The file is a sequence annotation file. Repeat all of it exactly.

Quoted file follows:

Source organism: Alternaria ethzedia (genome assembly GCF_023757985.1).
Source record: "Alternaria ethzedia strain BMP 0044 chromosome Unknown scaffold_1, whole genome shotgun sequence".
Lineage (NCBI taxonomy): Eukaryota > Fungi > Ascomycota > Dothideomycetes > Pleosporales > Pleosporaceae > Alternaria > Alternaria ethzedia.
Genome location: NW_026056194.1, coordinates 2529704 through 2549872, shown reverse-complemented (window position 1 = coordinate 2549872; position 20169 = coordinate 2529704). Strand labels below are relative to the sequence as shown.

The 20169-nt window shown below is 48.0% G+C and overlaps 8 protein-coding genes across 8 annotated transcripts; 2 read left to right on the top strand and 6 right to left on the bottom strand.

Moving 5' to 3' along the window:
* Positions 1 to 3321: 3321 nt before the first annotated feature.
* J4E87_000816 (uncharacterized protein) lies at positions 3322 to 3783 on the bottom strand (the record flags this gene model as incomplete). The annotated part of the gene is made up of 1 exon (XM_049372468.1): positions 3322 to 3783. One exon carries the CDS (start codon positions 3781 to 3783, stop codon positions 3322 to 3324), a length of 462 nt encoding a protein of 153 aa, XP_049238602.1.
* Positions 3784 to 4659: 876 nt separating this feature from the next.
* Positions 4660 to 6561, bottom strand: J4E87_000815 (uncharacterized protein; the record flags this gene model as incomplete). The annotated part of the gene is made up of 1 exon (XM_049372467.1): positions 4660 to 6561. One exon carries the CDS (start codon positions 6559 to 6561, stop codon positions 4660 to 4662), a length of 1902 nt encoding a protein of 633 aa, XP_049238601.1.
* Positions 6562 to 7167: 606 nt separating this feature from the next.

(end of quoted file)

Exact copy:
Source organism: Alternaria ethzedia (genome assembly GCF_023757985.1).
Source record: "Alternaria ethzedia strain BMP 0044 chromosome Unknown scaffold_1, whole genome shotgun sequence".
Lineage (NCBI taxonomy): Eukaryota > Fungi > Ascomycota > Dothideomycetes > Pleosporales > Pleosporaceae > Alternaria > Alternaria ethzedia.
Genome location: NW_026056194.1, coordinates 2529704 through 2549872, shown reverse-complemented (window position 1 = coordinate 2549872; position 20169 = coordinate 2529704). Strand labels below are relative to the sequence as shown.

The 20169-nt window shown below is 48.0% G+C and overlaps 8 protein-coding genes across 8 annotated transcripts; 2 read left to right on the top strand and 6 right to left on the bottom strand.

Moving 5' to 3' along the window:
* Positions 1 to 3321: 3321 nt before the first annotated feature.
* J4E87_000816 (uncharacterized protein) lies at positions 3322 to 3783 on the bottom strand (the record flags this gene model as incomplete). The annotated part of the gene is made up of 1 exon (XM_049372468.1): positions 3322 to 3783. One exon carries the CDS (start codon positions 3781 to 3783, stop codon positions 3322 to 3324), a length of 462 nt encoding a protein of 153 aa, XP_049238602.1.
* Positions 3784 to 4659: 876 nt separating this feature from the next.
* Positions 4660 to 6561, bottom strand: J4E87_000815 (uncharacterized protein; the record flags this gene model as incomplete). The annotated part of the gene is made up of 1 exon (XM_049372467.1): positions 4660 to 6561. One exon carries the CDS (start codon positions 6559 to 6561, stop codon positions 4660 to 4662), a length of 1902 nt encoding a protein of 633 aa, XP_049238601.1.
* Positions 6562 to 7167: 606 nt separating this feature from the next.